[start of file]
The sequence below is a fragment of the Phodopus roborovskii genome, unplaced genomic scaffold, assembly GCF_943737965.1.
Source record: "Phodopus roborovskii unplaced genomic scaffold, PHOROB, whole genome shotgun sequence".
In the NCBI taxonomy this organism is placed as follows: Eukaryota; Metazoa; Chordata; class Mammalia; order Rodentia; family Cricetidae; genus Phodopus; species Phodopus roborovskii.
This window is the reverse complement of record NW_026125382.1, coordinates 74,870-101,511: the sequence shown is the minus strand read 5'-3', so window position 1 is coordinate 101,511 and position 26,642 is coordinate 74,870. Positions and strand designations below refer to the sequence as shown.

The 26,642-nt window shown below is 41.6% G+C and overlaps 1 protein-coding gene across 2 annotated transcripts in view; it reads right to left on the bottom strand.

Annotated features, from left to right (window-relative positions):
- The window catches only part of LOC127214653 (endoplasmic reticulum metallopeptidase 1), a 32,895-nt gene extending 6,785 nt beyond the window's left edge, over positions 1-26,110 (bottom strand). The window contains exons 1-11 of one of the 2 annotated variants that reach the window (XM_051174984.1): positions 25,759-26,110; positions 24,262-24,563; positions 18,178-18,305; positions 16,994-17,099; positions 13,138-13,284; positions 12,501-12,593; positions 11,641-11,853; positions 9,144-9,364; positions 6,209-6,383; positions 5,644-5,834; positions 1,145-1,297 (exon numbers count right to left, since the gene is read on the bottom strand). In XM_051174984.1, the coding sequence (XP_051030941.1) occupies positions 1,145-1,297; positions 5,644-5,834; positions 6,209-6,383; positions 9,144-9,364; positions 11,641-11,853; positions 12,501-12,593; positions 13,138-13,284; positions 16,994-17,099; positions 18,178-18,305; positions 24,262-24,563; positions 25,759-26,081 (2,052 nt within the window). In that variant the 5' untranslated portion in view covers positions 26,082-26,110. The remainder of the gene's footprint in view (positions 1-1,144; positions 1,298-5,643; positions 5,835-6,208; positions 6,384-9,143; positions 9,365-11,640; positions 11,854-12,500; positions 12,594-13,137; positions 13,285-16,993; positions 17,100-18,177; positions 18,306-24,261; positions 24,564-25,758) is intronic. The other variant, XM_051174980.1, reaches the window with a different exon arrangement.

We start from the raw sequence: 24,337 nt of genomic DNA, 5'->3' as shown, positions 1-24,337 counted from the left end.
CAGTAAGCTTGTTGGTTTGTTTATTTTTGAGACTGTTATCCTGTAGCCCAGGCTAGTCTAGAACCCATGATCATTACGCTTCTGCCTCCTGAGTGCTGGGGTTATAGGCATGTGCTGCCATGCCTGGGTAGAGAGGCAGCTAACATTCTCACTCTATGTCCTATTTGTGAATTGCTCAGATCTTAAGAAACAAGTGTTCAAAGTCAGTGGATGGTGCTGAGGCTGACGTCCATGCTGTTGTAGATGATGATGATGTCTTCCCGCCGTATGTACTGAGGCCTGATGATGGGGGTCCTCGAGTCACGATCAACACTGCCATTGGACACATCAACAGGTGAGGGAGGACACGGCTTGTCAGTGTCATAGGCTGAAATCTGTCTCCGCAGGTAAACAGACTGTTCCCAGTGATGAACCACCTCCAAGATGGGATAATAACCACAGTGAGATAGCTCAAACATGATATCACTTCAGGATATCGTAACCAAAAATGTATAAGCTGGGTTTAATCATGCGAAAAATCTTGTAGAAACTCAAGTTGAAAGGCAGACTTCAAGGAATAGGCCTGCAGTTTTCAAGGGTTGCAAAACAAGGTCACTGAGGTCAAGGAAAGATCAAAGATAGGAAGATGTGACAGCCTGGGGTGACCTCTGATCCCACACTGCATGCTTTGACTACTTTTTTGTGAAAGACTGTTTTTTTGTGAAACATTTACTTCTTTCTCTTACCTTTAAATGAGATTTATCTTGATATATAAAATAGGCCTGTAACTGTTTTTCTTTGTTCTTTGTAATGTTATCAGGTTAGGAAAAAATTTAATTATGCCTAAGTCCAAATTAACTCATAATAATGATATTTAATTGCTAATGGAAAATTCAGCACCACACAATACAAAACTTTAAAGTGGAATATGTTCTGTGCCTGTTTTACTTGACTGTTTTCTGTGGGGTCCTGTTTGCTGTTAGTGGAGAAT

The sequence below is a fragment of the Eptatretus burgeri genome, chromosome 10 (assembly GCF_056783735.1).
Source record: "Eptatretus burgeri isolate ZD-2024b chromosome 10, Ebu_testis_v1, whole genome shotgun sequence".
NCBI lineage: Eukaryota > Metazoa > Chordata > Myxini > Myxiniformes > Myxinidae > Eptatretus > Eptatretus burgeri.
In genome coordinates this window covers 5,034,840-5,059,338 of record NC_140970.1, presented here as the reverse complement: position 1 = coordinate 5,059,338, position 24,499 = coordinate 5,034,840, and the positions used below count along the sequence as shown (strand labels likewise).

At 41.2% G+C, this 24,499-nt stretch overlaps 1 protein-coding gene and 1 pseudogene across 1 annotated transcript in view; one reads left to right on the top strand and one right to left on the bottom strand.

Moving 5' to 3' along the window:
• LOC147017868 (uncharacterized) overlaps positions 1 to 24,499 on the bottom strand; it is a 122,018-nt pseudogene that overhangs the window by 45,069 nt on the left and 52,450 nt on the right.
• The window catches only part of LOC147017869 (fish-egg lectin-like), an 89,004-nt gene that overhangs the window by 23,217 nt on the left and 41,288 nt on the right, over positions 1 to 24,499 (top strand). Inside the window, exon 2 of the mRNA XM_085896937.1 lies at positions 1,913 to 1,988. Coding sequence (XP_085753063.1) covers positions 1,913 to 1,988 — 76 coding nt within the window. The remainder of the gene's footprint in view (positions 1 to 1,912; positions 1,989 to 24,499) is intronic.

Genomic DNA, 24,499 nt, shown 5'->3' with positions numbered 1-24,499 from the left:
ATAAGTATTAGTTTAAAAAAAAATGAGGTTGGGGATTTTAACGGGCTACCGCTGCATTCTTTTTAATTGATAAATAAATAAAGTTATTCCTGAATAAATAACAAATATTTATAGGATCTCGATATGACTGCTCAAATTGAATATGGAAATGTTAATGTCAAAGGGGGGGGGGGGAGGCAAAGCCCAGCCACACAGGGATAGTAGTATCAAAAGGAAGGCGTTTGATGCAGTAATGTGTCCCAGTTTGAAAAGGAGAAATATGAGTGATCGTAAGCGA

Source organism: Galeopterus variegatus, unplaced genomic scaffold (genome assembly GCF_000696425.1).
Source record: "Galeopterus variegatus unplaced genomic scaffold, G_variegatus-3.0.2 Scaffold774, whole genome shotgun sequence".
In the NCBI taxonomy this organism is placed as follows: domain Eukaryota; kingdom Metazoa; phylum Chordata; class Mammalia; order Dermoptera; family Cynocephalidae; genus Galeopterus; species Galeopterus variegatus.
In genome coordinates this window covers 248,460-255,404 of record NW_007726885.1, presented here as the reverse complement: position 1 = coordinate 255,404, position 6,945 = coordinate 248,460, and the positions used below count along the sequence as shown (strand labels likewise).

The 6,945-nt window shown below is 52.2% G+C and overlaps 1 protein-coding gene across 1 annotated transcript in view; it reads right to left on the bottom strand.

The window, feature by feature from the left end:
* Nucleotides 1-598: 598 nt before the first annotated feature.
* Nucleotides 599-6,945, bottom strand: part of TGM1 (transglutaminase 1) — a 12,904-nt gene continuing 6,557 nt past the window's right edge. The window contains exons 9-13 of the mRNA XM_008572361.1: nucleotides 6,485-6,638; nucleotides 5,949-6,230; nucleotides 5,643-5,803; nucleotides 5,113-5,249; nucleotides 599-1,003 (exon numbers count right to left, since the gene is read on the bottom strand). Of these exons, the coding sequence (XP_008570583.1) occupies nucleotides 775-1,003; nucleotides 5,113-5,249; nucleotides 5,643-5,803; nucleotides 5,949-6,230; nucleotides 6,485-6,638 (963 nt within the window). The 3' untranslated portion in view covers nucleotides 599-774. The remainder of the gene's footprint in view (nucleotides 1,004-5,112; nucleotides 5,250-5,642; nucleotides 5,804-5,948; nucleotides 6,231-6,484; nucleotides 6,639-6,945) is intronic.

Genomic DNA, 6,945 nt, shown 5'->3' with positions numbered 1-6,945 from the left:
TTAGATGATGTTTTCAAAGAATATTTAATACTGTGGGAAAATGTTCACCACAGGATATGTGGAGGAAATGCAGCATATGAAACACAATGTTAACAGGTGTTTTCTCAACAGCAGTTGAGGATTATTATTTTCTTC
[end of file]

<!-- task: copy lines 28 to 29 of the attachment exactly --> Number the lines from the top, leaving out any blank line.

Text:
Genomic DNA, 6,945 nt, shown 5'->3' with positions numbered 1-6,945 from the left:
TTAGATGATGTTTTCAAAGAATATTTAATACTGTGGGAAAATGTTCACCACAGGATATGTGGAGGAAATGCAGCATATGAAACACAATGTTAACAGGTGTTTTCTCAACAGCAGTTGAGGATTATTATTTTCTTC